The Exception and the Rule has particular relevance to the labor movement. Instead of thinking about individual psychology, or pointing out the obvious inequalities in wealth distribution, Brecht’s play goes for the jugular: What kind of ethics will a capitalist system produce? Which ethical dilemmas will it value, and which will it fail to recognize? What behavior will emerge from a system in which maximizing corporate profits, personal income, and ownership of private property represent the greatest values?
Brecht wrote The Exception and the Rule as a way of encouraging workers to unionize and recognize the forces they were up against. A funny, highly physical, and thought-provoking parable about wealth and exploitation, The Exception and the Rule packs a wallop, and all in 60 minutes!
Stanford Summer Theatre (SST)
July 26 (Friday) 7:30 PM (Donation) Marine Fireman's Hall - 240 2nd St. near Howard St., SF
The Great Migration and Motown
By the Rockin’ Solidarity Chorus
The Great Migration was the biggest under-reported story of the twentieth century. Over the span of six decades, around six million African Americans left Jim Crow behind and started over in northern cities. In the process, they transformed this country.
The Chorus tells that story in words and song, including some reworking of classics from Motown, a record label built by children of the migration.
Under the direction of Pat Wynne, the Rockin’ Solidarity Chorus has been presenting aspects of working people’s history and culture since 1999.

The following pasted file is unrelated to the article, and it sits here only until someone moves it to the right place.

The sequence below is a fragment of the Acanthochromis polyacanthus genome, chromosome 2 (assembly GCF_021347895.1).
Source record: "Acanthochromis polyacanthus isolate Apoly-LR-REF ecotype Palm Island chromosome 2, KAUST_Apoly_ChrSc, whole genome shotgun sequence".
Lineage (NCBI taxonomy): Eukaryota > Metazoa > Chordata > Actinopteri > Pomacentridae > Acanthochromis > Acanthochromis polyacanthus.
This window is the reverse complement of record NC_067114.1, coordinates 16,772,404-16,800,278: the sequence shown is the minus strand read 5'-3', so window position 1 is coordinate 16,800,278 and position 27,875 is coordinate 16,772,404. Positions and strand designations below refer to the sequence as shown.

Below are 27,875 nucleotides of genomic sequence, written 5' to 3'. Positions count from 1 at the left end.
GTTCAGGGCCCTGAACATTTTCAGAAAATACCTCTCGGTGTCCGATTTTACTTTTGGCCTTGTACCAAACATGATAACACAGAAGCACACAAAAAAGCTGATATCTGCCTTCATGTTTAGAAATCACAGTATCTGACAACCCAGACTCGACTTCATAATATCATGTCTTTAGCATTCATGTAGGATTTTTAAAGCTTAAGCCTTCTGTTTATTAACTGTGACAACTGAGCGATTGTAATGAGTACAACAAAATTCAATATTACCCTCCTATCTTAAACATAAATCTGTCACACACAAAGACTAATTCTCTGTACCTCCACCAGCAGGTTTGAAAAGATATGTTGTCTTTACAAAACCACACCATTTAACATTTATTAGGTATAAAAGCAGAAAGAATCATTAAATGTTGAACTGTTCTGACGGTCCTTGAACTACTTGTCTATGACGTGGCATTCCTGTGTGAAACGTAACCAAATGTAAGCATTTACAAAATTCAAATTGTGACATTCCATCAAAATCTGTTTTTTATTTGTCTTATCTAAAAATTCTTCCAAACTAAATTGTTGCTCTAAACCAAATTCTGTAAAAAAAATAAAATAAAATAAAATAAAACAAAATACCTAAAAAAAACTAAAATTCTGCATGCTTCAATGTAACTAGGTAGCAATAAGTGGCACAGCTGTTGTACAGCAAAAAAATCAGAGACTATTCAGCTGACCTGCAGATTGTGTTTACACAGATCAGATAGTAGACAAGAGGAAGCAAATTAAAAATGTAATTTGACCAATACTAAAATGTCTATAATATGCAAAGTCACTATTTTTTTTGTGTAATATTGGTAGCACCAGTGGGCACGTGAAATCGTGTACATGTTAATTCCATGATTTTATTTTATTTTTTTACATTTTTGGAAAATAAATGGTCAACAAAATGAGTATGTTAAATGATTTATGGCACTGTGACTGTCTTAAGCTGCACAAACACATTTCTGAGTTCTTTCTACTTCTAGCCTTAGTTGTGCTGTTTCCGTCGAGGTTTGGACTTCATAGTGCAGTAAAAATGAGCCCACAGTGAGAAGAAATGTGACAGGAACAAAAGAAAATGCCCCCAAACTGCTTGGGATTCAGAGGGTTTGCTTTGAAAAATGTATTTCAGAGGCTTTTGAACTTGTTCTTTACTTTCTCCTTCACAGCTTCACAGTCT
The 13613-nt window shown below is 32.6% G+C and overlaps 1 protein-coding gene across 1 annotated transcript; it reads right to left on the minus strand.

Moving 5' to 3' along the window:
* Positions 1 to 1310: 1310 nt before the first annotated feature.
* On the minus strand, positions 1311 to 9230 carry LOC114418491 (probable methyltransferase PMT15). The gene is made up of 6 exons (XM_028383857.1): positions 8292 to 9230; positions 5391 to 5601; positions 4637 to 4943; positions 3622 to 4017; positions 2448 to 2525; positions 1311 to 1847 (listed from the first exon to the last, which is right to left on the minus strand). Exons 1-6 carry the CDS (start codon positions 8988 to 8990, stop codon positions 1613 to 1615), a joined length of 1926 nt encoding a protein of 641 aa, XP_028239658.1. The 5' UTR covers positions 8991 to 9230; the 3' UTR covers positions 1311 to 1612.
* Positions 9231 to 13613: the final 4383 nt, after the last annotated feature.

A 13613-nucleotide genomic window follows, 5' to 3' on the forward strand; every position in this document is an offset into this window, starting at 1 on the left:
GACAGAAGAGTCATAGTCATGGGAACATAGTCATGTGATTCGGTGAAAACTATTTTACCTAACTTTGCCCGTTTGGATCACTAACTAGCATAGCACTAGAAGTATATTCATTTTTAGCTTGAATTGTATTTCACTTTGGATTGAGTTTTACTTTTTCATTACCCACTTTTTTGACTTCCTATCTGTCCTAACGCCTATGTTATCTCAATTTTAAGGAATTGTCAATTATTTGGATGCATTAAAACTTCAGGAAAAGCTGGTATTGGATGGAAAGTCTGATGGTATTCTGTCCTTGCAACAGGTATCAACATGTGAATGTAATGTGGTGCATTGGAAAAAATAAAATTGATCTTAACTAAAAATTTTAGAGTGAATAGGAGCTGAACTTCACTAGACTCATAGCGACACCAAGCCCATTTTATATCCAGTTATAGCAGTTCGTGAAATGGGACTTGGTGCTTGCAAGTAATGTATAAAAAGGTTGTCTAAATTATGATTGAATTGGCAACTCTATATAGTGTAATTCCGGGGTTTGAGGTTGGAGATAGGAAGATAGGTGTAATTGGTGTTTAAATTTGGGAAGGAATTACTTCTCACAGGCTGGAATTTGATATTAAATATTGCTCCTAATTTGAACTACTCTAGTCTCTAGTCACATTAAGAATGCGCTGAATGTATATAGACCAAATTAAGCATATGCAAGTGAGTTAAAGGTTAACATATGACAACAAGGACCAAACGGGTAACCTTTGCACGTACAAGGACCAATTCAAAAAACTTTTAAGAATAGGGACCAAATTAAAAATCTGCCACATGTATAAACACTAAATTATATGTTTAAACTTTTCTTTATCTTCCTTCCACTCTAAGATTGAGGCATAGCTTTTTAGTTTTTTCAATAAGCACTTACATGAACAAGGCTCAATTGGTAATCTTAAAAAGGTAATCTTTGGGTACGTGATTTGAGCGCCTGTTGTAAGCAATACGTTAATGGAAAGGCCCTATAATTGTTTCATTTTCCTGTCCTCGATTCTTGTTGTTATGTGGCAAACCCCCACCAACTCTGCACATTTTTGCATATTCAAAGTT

Info- (415) 648-3457, firstname.lastname@example.org.
July 27 (Saturday) 7:30 PM (Free) ILWU Local 10, Henry Schmidt Room - 400 Northpoint, SF
The Almanac Singers
In the summer of 1941, a musical group of labor activists known as “The Almanac Singers” climbed into a midnight blue Buick and blazed a trail across the USA, spreading the gospel of unionism and bringing folk music back to the people. The group, with members Woody Guthrie, Pete Seeger, Lee Hays & Mill Lampell, created a new kind of topical music, using old folk melodies to tell the stories of the times. They played in union halls, on picket lines, theaters, and radio shows, planting seeds wherever they went. The Almanacs’ now almost-mythical journey has become an inspiration for legions of musicians, free thinkers, and gasoline gypsies, and has paved the road for many of today’s singer/songwriters. At the core of it were some of the greatest labor songs ever written, including “Union Maid,” “Talking Union,” and “Which Side Are You On?”
Some seventy years later, “Totem Pole” Rik Palieri and George Mann are traveling down the road from Pittsburgh to Los Angeles, up the west coast and then from Seattle to Buffalo, singing at some of the same places and towns, and inviting local musicians to join in, as in the original tour. The Almanac Trail will be like an old-fashioned “Hootenanny”-- an evening of history, music and fun for all generations!
Sponsored by ILWU Local 10 Education Committee.
For more info:
July 31 (Tuesday) 7:00 PM (Free) 518 Valencia - near 16th St., SF
Please join us to celebrate the last day of the LaborFest with food, music and poetry.